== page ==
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  • Brock Rudlaff
    January 1, 1970
    This book was emotionally draining to read, but in a good way! Every letter carved out pieces of my heart and left me feeling more and more empty until the ending filled me back up with warm, glowing truth. Whoever you are and whatever you've been through, you'll find ways to relate with Rowan. I haven't gone through most of the struggles that Rowan faces, but I was able to relate with issues on self-worth, the dread felt from displeasing others, and the resulting fear of being yourself. Reading This book was emotionally draining to read, but in a good way! Every letter carved out pieces of my heart and left me feeling more and more empty until the ending filled me back up with warm, glowing truth. Whoever you are and whatever you've been through, you'll find ways to relate with Rowan. I haven't gone through most of the struggles that Rowan faces, but I was able to relate with issues on self-worth, the dread felt from displeasing others, and the resulting fear of being yourself. Reading this gave me more feelings than anything I've ever read. The author describes the pains and joys of Rowan in a way that I would feel them myself. And as a Houghton resident, I can say that they also did an amazing job of describing the small yooper town that Rowan grows up in, from the physical traits and landmarks to the culture and worldviews of the residents.Reading this book opened my eyes to how serious Rowan's struggles are and how much one loving person can improve someone's life. This book has had a great positive impact on me, and I hope you'll take the time to find out how it can impact you.
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  • Heather Biggie
    January 1, 1970
    I wanted to love this much-needed middle grade book, but I just couldn't get through it. I stopped reading this about halfway through. The characters had no depth causing me to feel disconnected to them; maybe this was due to the story-telling through letters too. The constant 90's references became an unnecessary focal point of the story causing serious disruptions in the plotline. Rowan, born Ellie, is struggling with his identity at an age when the biggest concern is being invited to the next I wanted to love this much-needed middle grade book, but I just couldn't get through it. I stopped reading this about halfway through. The characters had no depth causing me to feel disconnected to them; maybe this was due to the story-telling through letters too. The constant 90's references became an unnecessary focal point of the story causing serious disruptions in the plotline. Rowan, born Ellie, is struggling with his identity at an age when the biggest concern is being invited to the next birthday party and being invited to play at recess. While trying to come to terms with his identity, he's also being abused by his father. The story is told through letters written by Rowan that he sends off on balloons for someone to find.*Netgalley and Penguin provide an E-ARC for an honest review
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  • Tracy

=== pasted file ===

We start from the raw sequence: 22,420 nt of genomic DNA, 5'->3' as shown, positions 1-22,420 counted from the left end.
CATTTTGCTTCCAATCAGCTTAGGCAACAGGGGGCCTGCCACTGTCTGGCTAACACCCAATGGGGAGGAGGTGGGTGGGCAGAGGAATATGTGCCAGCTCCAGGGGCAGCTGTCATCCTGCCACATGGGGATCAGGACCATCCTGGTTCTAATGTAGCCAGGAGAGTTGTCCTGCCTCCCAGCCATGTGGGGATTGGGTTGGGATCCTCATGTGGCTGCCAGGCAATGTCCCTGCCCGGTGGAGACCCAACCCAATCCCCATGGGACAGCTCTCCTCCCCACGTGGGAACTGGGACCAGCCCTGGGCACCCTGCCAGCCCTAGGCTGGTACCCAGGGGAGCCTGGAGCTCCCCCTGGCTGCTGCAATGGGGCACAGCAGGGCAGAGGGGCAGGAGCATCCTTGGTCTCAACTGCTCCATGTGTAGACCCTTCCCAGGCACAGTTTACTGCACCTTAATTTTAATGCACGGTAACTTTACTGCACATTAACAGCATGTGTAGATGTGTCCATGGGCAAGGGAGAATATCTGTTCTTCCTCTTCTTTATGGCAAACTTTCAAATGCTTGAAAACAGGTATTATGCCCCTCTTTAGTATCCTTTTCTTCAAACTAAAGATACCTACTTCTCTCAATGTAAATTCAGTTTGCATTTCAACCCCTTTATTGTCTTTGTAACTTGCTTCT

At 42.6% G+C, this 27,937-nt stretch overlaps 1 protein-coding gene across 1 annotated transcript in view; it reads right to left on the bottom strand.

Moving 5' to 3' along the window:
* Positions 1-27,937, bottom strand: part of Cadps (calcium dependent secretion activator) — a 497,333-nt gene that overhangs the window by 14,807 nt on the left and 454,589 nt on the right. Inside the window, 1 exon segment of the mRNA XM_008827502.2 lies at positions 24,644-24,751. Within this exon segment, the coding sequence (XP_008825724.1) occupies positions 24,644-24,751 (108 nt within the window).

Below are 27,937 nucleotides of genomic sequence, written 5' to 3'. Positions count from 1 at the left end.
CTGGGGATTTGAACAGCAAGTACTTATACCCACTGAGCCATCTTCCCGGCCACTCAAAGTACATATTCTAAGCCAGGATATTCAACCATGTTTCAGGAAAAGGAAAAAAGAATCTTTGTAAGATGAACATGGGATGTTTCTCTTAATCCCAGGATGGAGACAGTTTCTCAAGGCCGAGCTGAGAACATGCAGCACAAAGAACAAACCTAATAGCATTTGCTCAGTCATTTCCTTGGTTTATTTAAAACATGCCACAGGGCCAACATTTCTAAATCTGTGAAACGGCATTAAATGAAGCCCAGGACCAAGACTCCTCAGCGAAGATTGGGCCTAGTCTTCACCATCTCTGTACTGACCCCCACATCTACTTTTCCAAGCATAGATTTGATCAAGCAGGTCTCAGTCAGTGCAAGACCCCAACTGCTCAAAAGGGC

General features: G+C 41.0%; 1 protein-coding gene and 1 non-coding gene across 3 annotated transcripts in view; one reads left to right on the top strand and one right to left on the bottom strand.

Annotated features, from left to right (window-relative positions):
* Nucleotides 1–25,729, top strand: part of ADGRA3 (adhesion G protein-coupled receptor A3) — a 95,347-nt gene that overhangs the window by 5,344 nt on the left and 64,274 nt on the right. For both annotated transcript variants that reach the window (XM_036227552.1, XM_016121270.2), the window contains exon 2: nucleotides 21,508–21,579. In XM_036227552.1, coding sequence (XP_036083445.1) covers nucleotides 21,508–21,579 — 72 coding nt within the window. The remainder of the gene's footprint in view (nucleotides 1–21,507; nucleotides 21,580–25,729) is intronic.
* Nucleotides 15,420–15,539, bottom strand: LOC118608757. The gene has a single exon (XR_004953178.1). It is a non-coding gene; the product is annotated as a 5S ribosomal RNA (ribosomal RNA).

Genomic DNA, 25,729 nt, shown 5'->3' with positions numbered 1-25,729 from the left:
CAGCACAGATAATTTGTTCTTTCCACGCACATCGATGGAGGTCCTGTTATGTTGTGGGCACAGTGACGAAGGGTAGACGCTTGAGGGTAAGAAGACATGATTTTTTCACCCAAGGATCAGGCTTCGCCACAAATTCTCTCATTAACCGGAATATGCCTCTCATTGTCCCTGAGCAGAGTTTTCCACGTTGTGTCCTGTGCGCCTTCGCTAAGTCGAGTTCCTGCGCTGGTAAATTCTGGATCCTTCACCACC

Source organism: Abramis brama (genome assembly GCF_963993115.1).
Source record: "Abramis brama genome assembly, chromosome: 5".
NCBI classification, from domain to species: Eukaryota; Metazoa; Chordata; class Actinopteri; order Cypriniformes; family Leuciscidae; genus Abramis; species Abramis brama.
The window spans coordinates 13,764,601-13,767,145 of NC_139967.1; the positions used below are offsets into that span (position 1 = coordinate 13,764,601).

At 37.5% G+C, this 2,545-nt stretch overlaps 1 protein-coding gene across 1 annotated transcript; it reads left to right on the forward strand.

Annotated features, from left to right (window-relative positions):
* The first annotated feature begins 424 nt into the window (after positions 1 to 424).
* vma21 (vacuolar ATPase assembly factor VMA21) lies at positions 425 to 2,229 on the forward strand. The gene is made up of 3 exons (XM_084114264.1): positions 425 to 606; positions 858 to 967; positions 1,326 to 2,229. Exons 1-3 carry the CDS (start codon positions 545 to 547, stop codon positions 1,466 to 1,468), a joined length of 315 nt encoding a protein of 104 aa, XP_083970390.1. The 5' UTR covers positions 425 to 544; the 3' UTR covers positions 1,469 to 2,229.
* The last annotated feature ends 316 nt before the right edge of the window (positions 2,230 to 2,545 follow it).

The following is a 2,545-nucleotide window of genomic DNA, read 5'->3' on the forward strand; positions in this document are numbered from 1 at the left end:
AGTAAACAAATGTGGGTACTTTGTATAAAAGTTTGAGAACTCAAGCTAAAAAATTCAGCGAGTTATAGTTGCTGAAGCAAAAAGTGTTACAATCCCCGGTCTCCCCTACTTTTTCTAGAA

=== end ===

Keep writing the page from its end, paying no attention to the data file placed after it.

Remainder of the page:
January 1, 1970
    Just finished this ARC that is set to come out at the end of May. This is such a beautiful first novel with important themes, the biggest one for me was the importance of being seen. 5th grade Rowan is amazingly resilient and hopeful despite the many things stacked against him. Throughout the book I found myself just wanting to be his cheerleader, and hoping that eventually he could find joy and peace in his life when it seemed that at every turn he was met with loneliness, abuse, and ostracism. Just finished this ARC that is set to come out at the end of May. This is such a beautiful first novel with important themes, the biggest one for me was the importance of being seen. 5th grade Rowan is amazingly resilient and hopeful despite the many things stacked against him. Throughout the book I found myself just wanting to be his cheerleader, and hoping that eventually he could find joy and peace in his life when it seemed that at every turn he was met with loneliness, abuse, and ostracism. One of his brilliant coping strategies is in the letters he sends out to the world by balloon. The letters are a metaphor for his hopes-you have to read a letter before you know who wrote it, the content being more important than the label of the person. I loved this message the most. We all need to be seen for our content before our label.
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  • Ruby Lee
    January 1, 1970
    The Ship We Built was a difficult read. It was difficult because of the subject matter but the presentation was fantastic. It follows a fifth grader in Michigan, in the 90s, while they explore gender and identity. This is done through letters sent to no one in particular by balloon. The letters take on an incredibly confessional tone to the point where I struggled to continue reading. Some of it felt like the usual pains of growing up. Some were much more heartbreaking as the protagonist hinted The Ship We Built was a difficult read. It was difficult because of the subject matter but the presentation was fantastic. It follows a fifth grader in Michigan, in the 90s, while they explore gender and identity. This is done through letters sent to no one in particular by balloon. The letters take on an incredibly confessional tone to the point where I struggled to continue reading. Some of it felt like the usual pains of growing up. Some were much more heartbreaking as the protagonist hinted at deeper abuses at home.I honestly feel that this book has the potential to appeal more to adults. Definitely would only recommend to mature middle-graders as there is somewhat subtle allusion to sexual abuse. My only complaint is that parts moved too slowly where nothing progressed for a bit too long with no additional characterization or plot development.